Despite its size, Girl with a Red Hat has immense visual impact, powerful colouring and boldness. Placed in the foreground of the picture, the subject is exotically dressed with slightly parted lips. Her extravagant, feathery hat and luxuriant blue wrap are unusually flamboyant for Vermeer's normal gallery of subjects, and their rich colour scheme is carefully contrasted with a muted background which serves to emphasize the overall theatrical feeling of the work. Her hat is painted in a dense hue of purple, overlaid with added brushstrokes of semi-transparent vermilion for the light-catching feathers. A bright white kerchief is included to draw attention to her face, although the broad brim of the hat casts a shadow over most of her face, leaving only her left cheek illuminated, below her eye, to heighten our curiosity. The pattern of drapery folds have been rendered with the same sort of fluid brushwork as that in The Lacemaker (c.1669, Louvre, Paris), which also features a similar light source. Girl with a Red Hat repeats the overall position of the arm in Girl with a Flute, although the sitter is leaning on her right arm, instead of the left. The backrest of the chair is embellished with lions' heads and rings.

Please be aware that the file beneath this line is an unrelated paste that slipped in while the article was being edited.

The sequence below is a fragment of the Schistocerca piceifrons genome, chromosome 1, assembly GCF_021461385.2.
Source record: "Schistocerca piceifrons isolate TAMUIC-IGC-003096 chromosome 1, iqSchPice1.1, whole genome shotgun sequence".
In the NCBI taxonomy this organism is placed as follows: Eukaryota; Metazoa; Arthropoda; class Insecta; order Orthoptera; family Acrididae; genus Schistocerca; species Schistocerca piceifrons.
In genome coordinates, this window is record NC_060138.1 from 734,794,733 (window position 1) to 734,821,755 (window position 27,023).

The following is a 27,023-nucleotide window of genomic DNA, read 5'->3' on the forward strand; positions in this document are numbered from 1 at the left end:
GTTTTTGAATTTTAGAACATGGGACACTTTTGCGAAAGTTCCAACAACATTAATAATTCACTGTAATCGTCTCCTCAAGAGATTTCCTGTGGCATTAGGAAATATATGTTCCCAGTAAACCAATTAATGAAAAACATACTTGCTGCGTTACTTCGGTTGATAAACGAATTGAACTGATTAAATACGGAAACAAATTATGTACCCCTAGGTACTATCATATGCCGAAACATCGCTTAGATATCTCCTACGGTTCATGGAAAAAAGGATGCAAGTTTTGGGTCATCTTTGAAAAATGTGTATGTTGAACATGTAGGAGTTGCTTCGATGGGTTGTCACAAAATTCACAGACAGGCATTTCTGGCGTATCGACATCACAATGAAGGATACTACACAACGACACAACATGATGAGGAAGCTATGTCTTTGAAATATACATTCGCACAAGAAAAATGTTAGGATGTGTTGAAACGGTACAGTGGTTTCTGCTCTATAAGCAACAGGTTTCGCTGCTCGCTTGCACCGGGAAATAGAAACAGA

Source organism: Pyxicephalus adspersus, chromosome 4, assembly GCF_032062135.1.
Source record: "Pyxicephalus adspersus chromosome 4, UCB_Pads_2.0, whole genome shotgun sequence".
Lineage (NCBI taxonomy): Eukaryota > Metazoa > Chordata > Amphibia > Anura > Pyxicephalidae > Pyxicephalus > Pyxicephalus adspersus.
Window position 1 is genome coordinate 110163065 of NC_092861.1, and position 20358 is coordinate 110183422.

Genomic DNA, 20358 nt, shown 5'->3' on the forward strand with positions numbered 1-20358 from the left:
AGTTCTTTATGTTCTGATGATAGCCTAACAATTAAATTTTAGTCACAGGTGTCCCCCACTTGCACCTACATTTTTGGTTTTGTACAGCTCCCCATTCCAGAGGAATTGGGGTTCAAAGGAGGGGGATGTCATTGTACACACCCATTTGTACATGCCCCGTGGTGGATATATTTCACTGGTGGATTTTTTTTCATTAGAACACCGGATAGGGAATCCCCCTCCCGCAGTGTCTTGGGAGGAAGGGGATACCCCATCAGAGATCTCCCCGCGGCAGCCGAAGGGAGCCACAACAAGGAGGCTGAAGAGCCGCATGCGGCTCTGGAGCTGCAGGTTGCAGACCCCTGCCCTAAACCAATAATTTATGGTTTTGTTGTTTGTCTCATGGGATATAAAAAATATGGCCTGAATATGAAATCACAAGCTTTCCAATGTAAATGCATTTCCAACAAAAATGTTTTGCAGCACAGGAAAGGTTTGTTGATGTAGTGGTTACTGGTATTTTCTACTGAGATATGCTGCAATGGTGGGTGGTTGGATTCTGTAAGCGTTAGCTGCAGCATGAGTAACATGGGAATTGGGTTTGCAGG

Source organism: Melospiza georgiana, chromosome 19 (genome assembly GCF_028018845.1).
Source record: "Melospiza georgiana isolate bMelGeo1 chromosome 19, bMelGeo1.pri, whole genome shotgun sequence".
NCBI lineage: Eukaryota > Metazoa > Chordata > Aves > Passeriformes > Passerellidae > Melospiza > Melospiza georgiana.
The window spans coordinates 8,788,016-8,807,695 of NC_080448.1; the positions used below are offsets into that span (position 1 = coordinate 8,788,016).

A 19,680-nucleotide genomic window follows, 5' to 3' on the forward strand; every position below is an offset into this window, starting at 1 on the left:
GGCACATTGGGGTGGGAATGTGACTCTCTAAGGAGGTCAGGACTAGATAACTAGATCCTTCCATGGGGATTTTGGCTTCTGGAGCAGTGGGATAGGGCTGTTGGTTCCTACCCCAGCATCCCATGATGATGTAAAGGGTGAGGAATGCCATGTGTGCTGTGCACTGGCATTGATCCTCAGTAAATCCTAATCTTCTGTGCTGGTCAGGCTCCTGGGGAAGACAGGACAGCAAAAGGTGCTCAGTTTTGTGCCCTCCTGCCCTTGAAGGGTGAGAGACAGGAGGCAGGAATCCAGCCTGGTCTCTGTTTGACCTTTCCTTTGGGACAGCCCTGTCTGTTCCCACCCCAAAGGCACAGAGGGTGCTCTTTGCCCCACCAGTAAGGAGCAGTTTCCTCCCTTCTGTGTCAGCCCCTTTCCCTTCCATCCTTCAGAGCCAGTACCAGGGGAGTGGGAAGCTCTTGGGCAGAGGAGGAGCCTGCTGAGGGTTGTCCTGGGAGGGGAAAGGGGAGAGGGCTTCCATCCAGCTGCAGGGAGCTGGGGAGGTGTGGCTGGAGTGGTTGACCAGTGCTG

Camera Obscura

The Girl with a Red Hat is characterized by stunning yellow highlights along the ridges of the blue wrap, and dazzling pointillism of white dots on the nose, cheek and neckerchief, making it one of the greatest genre paintings of its size. The startling visual accuracy in this tiny painting has been assigned to Vermeer's use of the camera obscura, which also causes the foreground subject to loom unexpectedly large. Vermeer was friends with the scientist Antony van Leeuwenhoek (1632-1723), famous for his work with optical instruments, and it may well have been an interest in optics that brought them together. Van Leeuwenhoek later became executor of Vermeer's estate.



Analysis of Other Paintings by Vermeer

Little Street (1658) Rijksmuseum, Amsterdam
The Milkmaid (c.1658) Rijksmuseum, Amsterdam
Young Woman with a Water Jug/Pitcher (c.1662) Metropolitan Museum NY
Woman Holding a Balance (c.1662) National Gallery of Art, Washington DC
Woman with a Pearl Necklace (c.1662-64)
The Art of Painting: An Allegory (The Artist in his Studio) (c.1666-1673)